the purists and the pragmatists, the pessimists and the optimists – between the McKibbenists, who believe we’re on the brink of global catastrophe, and those who think human beings are more resourceful and the Earth is more resilient than the doom-mongers say they are.

Exhibit A of these eco-optimists for Wente? Peter Kareiva, chief scientist of The Nature Conservancy. Wente says that “Kareiva and his fellow enviro-optimists are the key to saving environmentalism from terminal irrelevance.”

As Wente puts it:

He argues that the purists have been terrible for environmentalism because they’ve alienated the public with their misanthropic, anti-growth, anti-technology, dogmatic, zealous, romantic, backward-looking message. (As a young scientist, he testified in favour of restricting logging to save the spotted owl. Then he saw the loggers sitting at the back of the room, with their children on their shoulders. After that, he became convinced that environmentalism wouldn’t work so long as it was framed in terms of either/or.)

Read Wente’s full column and let us know what you think.

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Eddie Game: Why Tanzania is Wrong to Pursue ‘Fortress Conservation’ with the Maasai

Maasai milking a cow, Tanzania. Credit: mar is sea Y/Flickr through a Creative Commons license.

Maasai milking a cow, Tanzania. Credit: mar is sea Y/Flickr through a Creative Commons license.

The recent move by Tanzania’s government to seal off 30,000 Maasai people from access to 1,500 square kilometers adjacent to the Serengeti in the name of wildlife conservation has drawn intense protests from both the Maasai and non-governmental organizations working in the country. The government will prevent the Maasai from grazing their cattle on a choice grazing area in the Loliondo Highlands — which the Maasai consider ancestral lands — but will allow a “Dubai-based luxury hunting and safari company” access to the land, reports The Guardian. The argument is that Maasai grazing practices are harming wildlife.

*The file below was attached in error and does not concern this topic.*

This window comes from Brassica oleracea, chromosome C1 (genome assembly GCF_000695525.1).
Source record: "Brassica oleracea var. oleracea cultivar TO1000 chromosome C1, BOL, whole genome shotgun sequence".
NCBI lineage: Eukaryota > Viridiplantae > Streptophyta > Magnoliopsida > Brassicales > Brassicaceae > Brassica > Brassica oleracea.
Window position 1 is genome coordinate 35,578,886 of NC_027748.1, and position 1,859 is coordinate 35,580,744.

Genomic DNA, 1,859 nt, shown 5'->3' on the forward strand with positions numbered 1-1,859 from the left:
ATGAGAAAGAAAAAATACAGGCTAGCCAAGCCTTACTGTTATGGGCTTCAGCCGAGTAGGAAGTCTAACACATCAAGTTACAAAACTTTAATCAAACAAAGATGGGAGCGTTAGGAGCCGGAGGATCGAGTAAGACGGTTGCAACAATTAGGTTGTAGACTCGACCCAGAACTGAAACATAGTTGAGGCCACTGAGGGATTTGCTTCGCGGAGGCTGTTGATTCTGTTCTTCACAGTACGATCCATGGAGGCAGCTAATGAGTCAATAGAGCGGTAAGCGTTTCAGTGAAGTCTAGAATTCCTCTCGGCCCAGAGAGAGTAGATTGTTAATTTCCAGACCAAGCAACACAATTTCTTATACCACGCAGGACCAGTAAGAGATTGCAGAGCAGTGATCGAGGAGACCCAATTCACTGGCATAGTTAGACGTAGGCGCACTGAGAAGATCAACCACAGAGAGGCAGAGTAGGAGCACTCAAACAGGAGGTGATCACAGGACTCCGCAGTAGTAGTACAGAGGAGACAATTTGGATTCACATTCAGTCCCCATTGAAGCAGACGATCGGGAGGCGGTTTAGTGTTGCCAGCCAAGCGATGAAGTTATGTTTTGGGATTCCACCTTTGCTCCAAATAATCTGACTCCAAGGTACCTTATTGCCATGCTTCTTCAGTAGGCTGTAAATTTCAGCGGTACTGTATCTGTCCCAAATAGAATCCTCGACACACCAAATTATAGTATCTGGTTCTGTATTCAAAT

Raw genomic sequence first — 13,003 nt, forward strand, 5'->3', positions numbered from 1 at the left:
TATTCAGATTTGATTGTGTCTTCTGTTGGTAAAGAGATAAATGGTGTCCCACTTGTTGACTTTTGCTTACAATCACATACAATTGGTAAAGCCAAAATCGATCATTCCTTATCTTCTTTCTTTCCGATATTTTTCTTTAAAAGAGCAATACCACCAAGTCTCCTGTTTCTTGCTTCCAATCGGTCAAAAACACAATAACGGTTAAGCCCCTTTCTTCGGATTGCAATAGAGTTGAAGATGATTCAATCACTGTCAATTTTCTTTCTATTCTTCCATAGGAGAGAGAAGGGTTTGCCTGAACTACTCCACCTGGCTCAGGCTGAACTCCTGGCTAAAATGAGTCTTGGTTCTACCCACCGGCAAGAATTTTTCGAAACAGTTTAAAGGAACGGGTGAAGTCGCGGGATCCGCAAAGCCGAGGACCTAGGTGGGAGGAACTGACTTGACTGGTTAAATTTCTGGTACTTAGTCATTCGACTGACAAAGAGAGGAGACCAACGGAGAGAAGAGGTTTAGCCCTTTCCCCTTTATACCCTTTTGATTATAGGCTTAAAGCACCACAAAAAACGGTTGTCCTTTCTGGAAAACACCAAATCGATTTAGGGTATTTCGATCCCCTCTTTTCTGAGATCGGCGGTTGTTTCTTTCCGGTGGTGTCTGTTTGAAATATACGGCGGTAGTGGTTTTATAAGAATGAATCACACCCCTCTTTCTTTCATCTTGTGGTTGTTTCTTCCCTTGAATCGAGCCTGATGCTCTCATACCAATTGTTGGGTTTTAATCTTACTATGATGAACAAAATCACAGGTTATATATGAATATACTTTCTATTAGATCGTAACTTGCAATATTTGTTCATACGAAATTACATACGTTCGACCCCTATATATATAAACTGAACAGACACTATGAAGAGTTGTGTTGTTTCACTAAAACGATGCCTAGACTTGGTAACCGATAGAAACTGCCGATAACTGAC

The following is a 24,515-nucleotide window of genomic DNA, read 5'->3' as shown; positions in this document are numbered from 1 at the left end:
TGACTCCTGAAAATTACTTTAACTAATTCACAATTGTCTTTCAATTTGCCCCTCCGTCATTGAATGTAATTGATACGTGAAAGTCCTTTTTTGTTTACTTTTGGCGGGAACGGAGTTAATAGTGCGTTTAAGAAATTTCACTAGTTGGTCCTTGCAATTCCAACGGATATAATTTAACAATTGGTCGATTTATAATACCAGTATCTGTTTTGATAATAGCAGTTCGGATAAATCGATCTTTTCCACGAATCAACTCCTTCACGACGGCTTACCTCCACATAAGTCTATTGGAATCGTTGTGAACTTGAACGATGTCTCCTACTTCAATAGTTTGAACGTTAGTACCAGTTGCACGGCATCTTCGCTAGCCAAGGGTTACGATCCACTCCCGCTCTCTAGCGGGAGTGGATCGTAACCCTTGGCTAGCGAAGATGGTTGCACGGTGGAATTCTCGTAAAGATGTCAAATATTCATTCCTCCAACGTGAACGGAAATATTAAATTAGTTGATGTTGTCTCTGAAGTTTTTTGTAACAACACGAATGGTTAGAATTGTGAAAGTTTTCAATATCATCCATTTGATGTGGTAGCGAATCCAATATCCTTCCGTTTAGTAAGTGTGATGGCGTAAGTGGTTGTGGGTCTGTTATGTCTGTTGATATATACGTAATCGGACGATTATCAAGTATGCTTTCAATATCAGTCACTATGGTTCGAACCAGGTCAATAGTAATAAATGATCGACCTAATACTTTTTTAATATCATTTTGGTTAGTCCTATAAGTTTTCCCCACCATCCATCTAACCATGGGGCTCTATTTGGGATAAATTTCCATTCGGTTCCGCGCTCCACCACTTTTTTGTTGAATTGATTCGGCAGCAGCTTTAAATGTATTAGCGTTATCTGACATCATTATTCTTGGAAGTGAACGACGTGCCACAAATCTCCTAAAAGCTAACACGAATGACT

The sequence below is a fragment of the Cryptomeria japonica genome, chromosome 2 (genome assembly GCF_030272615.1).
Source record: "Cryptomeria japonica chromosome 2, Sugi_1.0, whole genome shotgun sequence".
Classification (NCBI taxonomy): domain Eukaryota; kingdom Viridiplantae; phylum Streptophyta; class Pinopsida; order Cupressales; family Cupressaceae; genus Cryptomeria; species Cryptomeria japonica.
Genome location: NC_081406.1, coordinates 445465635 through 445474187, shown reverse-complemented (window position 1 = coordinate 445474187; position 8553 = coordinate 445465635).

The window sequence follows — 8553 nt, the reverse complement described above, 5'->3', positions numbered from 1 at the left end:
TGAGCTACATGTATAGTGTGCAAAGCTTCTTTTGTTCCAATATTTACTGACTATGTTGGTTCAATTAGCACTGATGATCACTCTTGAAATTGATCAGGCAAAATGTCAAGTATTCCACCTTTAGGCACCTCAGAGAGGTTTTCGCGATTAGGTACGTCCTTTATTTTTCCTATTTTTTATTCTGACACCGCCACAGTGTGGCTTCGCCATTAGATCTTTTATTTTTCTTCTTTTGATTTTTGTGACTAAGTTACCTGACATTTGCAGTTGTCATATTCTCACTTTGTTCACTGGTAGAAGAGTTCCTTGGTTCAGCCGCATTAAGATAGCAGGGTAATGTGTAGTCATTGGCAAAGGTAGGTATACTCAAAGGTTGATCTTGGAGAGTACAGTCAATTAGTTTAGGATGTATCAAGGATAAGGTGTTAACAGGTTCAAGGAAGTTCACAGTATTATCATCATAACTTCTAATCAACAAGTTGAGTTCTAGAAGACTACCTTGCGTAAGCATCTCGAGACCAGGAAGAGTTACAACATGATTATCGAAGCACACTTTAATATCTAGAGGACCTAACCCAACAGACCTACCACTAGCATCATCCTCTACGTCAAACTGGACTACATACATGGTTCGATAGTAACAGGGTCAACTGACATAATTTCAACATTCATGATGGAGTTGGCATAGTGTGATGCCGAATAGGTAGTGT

Eddie Game, conservation planning specialist at The Nature Conservancy, has written a blog post for the Australian site The Conversation arguing that the Tanzanian government’s tack is an example of “fortress” conservation that is “unnecessarily blunt and crude.” While Maasai grazing practices have reduced long-lived grass species prevalence in Tanzania in favor of seasonal species with deleterious effects for wildlife, Game says northern Kenya provides a shining example of “how pastoral livelihoods and wildlife conservation can be compatible.” Money quote:”

Through the agreement of community-run conservancies, sections of communal pastoral lands in northern Kenya are set aside as grass banks. These areas are reserved for wildlife to graze but can be used by traditional pastoralists as emergency grazing lands for cattle in times of drought.

The grass banks are complimented by establishing rotational grazing practices that encourage pastoralists to graze their animals together and in a systematic fashion, allowing land to rest ungrazed for a period each year. Regular treatment of cattle for disease (a concern also in the Maasai lands) is provided as an incentive for collective grazing. A guaranteed price and safe transport of livestock to markets gives pastoralists the security to reduce their herd sizes. And the rapid spread of mobile connectivity and mobile banking technology is providing an alternative avenue for savings in remote rural areas.

Tourism is also thriving in these community-run conservancies, notes Game — with tourists clamoring to see both wildlife and pastoralists at work. “It is sad indictment of the Tanzanian government that the international public are being presented with an overly simplistic and unnecessary choice between wildlife and the traditional lifestyle of the Maasai,” Game concludes.

Read his full post here.

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Salmon Cam Returns

We’re pleased to return Salmon Cam, a live view of spawning Chinook and coho salmon and steelhead trout.